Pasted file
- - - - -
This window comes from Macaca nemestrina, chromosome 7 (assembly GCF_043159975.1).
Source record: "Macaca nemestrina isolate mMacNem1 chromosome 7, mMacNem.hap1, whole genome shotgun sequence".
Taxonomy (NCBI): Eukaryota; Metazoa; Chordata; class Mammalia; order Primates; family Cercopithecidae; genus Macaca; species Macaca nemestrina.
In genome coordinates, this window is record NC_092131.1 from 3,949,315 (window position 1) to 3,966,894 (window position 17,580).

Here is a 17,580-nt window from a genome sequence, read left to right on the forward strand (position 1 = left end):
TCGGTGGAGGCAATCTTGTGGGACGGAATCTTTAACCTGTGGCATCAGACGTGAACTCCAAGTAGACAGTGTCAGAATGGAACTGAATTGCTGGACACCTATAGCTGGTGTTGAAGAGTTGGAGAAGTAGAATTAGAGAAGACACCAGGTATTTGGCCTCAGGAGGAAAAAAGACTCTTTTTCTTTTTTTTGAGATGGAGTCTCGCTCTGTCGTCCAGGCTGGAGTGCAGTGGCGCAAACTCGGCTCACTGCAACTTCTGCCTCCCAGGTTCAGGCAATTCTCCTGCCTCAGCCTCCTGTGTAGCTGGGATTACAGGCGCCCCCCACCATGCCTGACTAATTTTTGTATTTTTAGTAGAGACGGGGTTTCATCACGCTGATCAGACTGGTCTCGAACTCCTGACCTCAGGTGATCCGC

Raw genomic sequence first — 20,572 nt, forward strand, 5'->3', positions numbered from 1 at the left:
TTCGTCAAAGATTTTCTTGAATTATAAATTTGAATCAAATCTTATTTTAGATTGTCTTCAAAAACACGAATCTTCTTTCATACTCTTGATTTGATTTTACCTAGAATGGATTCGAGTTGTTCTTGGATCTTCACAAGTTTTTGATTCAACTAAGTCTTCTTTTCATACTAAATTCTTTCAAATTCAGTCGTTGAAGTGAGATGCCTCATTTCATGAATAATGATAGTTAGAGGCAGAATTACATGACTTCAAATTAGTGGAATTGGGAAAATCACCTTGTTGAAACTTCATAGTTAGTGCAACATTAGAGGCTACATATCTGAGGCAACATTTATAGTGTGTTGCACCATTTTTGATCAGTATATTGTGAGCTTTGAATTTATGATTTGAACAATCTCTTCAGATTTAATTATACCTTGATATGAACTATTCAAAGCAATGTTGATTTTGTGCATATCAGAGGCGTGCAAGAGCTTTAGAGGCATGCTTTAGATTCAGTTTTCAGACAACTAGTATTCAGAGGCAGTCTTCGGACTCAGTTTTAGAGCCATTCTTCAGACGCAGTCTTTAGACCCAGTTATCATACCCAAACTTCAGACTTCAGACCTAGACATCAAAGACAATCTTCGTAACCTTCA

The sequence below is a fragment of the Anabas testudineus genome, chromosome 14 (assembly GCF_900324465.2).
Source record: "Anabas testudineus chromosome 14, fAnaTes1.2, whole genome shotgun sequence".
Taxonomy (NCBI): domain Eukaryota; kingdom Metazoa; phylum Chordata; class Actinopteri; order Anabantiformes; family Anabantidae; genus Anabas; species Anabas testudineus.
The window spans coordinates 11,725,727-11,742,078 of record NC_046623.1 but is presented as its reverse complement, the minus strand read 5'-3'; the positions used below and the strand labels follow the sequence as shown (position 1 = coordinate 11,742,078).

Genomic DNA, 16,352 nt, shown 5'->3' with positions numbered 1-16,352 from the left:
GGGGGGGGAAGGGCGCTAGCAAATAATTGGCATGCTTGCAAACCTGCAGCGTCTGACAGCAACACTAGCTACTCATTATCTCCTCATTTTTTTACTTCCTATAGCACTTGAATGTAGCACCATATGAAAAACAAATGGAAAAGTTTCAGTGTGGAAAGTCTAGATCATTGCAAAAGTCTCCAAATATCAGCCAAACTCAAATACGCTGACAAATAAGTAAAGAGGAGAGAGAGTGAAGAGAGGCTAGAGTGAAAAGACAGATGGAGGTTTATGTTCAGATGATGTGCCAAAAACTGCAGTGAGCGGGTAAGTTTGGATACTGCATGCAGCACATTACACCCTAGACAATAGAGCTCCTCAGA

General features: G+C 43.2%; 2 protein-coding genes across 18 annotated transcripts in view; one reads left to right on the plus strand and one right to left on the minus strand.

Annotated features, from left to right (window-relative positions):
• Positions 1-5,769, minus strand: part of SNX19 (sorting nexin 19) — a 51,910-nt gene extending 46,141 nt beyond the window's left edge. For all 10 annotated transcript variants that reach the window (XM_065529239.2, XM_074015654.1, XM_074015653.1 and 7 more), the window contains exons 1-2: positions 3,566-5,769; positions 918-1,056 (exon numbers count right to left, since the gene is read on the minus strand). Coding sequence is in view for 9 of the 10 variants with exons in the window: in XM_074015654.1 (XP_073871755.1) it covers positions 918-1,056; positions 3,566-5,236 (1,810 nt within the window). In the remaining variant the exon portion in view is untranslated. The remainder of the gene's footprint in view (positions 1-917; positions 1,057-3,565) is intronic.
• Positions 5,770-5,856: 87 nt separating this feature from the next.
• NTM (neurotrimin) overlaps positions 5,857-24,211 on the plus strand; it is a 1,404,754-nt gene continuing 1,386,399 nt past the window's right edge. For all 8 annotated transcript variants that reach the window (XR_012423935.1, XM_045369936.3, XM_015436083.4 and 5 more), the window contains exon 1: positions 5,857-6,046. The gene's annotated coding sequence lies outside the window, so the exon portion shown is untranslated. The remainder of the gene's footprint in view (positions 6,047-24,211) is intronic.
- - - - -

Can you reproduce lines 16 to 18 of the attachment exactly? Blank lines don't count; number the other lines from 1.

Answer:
Annotated features, from left to right (window-relative positions):
• Positions 1-5,769, minus strand: part of SNX19 (sorting nexin 19) — a 51,910-nt gene extending 46,141 nt beyond the window's left edge. For all 10 annotated transcript variants that reach the window (XM_065529239.2, XM_074015654.1, XM_074015653.1 and 7 more), the window contains exons 1-2: positions 3,566-5,769; positions 918-1,056 (exon numbers count right to left, since the gene is read on the minus strand). Coding sequence is in view for 9 of the 10 variants with exons in the window: in XM_074015654.1 (XP_073871755.1) it covers positions 918-1,056; positions 3,566-5,236 (1,810 nt within the window). In the remaining variant the exon portion in view is untranslated. The remainder of the gene's footprint in view (positions 1-917; positions 1,057-3,565) is intronic.
• Positions 5,770-5,856: 87 nt separating this feature from the next.